“Coughlin’s Law: anything else is always something better.”
The same could be said of Cocktail: anything else would go down better. For a movie about the bars, business, and relationships, it seems to understand very little about the basic underpinnings of bars, business, and relationships. At the same time, it has an amazing lack of self-awareness about the aspects it hits dead on. The movie is itself a kind of a flair bartending, parading out Tom Cruise and his cute (albeit sometimes manic) smile to distract you from the fact that you’re drinking the film equivalent of an underpoured, over-iced cocktail that’s all tonic and no gin. And while it might fail to get you drunk and goes down about as smoothly as a shot from the rails, as anyone knows, there are still some good times to be had at the bottom shelf.
While critics lacerated1 the movie (comparisons were made to Molotov cocktails2 and the “evil of banality3”), Cocktail helped spark an entire flair bartending movement4 and pulled in nearly $200 million at the box office worldwide, proving just how much people are willing to pay for a cheap drink. The movie tells the story of Brian Flanagan (Cruise) who, after leaving the Army, heads to New York in the hopes of becoming a Wall Street millionaire. When he can’t cut it on the interview circuit without a degree, he enrolls in business school and picks up a bartending gig to make ends meet. His boss/mentor Dough Coughlin (Bryan Brown) promises to make Brian a star and the two quickly work out a dynamic duo flair bartending act set to the tunes of Robert Palmer and John Cougar Mellencamp. Patrons are dazzled by the inefficiently poured drinks, Coughlin’s pithy and cynical “Laws,” and Brian’s bar-top poetry.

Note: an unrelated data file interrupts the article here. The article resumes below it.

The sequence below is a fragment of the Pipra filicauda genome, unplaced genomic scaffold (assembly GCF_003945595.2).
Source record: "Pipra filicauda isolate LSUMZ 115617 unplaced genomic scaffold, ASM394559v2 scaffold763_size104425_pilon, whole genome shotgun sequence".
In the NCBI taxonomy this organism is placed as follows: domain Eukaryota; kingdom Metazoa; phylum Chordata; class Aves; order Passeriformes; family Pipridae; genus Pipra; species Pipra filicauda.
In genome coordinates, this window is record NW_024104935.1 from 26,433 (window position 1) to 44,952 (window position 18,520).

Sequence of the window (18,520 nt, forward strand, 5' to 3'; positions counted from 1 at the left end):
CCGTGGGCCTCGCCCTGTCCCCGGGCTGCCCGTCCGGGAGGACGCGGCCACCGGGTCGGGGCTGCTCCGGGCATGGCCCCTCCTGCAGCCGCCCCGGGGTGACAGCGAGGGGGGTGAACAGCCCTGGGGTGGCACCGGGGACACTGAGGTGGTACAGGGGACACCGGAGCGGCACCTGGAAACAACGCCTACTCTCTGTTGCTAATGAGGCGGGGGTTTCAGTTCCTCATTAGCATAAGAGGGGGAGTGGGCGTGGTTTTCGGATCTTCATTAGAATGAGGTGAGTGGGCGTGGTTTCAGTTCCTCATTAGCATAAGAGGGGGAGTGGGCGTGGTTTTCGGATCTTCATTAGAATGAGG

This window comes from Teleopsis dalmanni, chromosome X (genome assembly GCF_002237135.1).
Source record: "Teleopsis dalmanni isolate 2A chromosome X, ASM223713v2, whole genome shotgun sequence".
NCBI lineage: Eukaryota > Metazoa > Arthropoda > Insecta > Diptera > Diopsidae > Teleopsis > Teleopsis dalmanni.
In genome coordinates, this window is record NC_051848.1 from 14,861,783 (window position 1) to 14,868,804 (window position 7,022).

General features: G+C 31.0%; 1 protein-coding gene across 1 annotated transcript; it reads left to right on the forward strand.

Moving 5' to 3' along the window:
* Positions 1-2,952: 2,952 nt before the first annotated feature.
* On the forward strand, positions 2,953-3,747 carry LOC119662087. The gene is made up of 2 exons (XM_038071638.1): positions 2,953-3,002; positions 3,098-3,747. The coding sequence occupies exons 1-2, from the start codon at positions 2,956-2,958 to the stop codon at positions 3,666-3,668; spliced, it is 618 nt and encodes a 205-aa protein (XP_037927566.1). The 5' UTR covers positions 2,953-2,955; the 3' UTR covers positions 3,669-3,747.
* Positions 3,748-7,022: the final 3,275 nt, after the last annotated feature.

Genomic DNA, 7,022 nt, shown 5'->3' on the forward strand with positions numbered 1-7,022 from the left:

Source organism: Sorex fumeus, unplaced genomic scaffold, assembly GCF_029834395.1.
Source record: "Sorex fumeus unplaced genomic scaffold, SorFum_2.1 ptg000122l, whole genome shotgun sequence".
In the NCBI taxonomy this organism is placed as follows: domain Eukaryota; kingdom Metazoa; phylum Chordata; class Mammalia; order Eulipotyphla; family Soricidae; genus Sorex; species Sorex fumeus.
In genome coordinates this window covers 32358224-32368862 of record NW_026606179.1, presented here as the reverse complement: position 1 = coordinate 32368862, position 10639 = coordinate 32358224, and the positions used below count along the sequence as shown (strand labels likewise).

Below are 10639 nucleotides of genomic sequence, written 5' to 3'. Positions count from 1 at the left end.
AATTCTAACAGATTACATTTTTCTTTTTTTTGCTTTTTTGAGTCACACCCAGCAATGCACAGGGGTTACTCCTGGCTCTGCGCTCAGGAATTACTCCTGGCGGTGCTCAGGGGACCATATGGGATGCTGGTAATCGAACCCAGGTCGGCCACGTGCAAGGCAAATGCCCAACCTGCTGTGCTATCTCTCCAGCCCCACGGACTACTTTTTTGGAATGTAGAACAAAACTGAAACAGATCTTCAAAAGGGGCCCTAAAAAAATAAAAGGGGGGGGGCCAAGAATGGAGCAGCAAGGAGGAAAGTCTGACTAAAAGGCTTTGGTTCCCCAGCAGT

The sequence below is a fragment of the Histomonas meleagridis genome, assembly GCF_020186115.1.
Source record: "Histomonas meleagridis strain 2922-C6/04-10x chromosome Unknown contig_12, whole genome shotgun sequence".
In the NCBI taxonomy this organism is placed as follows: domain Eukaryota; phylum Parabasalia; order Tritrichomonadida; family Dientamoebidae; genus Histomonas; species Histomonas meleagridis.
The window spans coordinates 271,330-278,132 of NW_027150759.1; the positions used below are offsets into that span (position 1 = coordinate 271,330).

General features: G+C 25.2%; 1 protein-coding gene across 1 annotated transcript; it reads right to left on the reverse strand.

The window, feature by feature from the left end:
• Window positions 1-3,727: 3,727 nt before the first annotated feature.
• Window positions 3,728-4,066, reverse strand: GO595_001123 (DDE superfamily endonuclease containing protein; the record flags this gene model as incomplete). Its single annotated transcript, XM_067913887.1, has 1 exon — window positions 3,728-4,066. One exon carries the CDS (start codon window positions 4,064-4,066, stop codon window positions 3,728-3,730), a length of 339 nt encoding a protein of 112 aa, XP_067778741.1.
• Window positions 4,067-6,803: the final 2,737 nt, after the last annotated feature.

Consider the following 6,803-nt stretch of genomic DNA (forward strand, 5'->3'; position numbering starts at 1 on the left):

The two dream of opening their own bar: Cocktails and Dreams. Doug sees it in pink neon. Brian sees franchised in shopping malls around the country. And while they agree on the pink neon, Doug’s business plan consists of bedding a rich chick to bankroll the enterprise. Brian’s plan is to move to Jamaica for three years and bartend on the beach where they will surely accrue the needed thousands to open up their own bar in New York City. After a falling out, Brian heads to Jamaica alone, where he falls in love with a vacationing New Yorker named Jordan. While Brian shirks his work duties, Jordan abandons her friend with alcohol poisoning so that the budding couple can have a week-long sexcapade in and around the local waterfalls. But when Coughlin shows up in Jamaica with a thong bikini-clad millionaire, Brian gets roped into a cheap bet to bed a wealthy-looking cougar. While Jordan looks on in heartbreak and dramatically cuts short her trip to fly home that night, Brian gets swept up into a kept man relationship, waiting impatiently for his sugar mama to give him his big business break. And that’s just the start of the drama and bad decisions.